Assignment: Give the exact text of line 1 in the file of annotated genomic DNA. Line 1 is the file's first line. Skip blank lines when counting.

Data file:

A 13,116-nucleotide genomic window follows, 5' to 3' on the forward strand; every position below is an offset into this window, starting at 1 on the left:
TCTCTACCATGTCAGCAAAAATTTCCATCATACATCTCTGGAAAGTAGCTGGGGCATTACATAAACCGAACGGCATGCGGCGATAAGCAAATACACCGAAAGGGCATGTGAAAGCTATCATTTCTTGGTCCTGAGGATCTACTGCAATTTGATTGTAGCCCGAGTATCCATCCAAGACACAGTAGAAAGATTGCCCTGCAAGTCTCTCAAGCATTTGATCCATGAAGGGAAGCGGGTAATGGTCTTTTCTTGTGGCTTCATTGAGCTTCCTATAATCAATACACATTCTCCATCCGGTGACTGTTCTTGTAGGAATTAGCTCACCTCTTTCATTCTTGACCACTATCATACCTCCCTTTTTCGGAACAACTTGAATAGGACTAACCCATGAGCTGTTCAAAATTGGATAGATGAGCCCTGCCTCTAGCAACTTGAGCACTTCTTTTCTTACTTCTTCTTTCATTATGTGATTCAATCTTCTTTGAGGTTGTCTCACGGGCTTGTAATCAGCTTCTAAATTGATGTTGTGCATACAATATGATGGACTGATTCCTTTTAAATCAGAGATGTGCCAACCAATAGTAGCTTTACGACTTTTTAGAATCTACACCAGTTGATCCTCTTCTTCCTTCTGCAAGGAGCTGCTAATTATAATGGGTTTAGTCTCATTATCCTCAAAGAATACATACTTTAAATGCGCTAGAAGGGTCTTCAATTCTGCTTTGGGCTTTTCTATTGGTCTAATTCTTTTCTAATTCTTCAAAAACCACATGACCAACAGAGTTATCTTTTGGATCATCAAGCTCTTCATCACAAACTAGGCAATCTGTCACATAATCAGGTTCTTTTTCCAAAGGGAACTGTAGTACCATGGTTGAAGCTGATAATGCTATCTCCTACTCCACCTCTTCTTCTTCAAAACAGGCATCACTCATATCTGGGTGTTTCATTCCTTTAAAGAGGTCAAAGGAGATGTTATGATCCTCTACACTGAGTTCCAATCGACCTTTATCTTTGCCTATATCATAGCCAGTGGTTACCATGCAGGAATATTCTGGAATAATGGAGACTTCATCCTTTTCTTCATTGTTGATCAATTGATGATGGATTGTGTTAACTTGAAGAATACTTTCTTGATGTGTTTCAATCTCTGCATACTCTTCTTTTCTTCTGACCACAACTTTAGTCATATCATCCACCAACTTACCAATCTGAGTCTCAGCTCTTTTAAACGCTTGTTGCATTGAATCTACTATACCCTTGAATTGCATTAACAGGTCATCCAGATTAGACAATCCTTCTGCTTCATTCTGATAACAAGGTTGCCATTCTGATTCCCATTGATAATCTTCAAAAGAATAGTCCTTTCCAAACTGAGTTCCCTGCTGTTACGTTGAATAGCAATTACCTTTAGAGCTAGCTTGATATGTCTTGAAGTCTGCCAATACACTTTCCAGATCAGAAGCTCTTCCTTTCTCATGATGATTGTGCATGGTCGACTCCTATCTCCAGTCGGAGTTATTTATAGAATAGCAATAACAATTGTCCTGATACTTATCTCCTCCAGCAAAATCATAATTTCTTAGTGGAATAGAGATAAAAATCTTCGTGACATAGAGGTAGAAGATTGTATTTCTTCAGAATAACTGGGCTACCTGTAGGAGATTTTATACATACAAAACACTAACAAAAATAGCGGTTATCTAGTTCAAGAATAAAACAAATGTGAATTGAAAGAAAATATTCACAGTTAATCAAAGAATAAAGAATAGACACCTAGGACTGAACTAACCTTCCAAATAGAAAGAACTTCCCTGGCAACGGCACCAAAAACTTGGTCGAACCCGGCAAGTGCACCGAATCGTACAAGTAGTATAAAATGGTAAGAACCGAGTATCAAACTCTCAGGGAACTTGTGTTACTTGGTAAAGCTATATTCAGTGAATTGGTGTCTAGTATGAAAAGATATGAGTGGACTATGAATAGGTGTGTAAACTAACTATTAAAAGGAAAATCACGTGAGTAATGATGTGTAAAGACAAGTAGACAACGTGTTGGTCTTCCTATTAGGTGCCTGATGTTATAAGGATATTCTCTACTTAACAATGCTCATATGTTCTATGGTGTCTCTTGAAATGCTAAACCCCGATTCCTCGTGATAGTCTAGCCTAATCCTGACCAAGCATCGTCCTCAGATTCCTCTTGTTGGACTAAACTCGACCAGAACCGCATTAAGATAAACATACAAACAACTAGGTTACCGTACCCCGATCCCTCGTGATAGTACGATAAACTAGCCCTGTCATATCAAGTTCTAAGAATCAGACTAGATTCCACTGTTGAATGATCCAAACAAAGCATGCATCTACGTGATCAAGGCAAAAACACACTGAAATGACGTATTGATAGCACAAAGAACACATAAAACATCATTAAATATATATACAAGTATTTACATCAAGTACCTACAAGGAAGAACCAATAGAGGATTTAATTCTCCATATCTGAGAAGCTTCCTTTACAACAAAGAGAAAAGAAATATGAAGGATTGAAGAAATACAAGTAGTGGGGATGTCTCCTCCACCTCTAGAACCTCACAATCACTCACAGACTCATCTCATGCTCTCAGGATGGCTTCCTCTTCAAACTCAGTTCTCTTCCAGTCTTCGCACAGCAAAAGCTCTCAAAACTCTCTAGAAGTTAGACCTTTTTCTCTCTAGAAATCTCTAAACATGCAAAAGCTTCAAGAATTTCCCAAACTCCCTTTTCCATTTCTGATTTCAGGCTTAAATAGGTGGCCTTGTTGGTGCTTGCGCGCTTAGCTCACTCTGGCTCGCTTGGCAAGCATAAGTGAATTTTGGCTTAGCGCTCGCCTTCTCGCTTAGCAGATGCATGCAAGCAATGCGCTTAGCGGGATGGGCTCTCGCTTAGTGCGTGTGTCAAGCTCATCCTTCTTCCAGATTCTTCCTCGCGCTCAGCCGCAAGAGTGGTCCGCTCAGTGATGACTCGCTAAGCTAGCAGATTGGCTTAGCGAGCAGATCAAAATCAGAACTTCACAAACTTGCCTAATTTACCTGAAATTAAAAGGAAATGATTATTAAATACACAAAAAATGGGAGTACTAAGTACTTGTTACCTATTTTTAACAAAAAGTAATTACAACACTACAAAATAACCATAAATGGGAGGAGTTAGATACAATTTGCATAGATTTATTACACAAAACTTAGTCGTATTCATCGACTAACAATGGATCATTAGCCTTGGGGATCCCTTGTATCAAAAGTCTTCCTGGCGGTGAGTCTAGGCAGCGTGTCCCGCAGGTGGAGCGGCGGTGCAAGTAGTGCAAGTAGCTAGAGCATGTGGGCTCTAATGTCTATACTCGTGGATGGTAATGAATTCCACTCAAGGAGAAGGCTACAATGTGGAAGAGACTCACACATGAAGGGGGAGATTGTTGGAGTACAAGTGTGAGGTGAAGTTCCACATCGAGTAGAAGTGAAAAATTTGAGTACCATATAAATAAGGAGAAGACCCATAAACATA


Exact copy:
A 13,116-nucleotide genomic window follows, 5' to 3' on the forward strand; every position below is an offset into this window, starting at 1 on the left: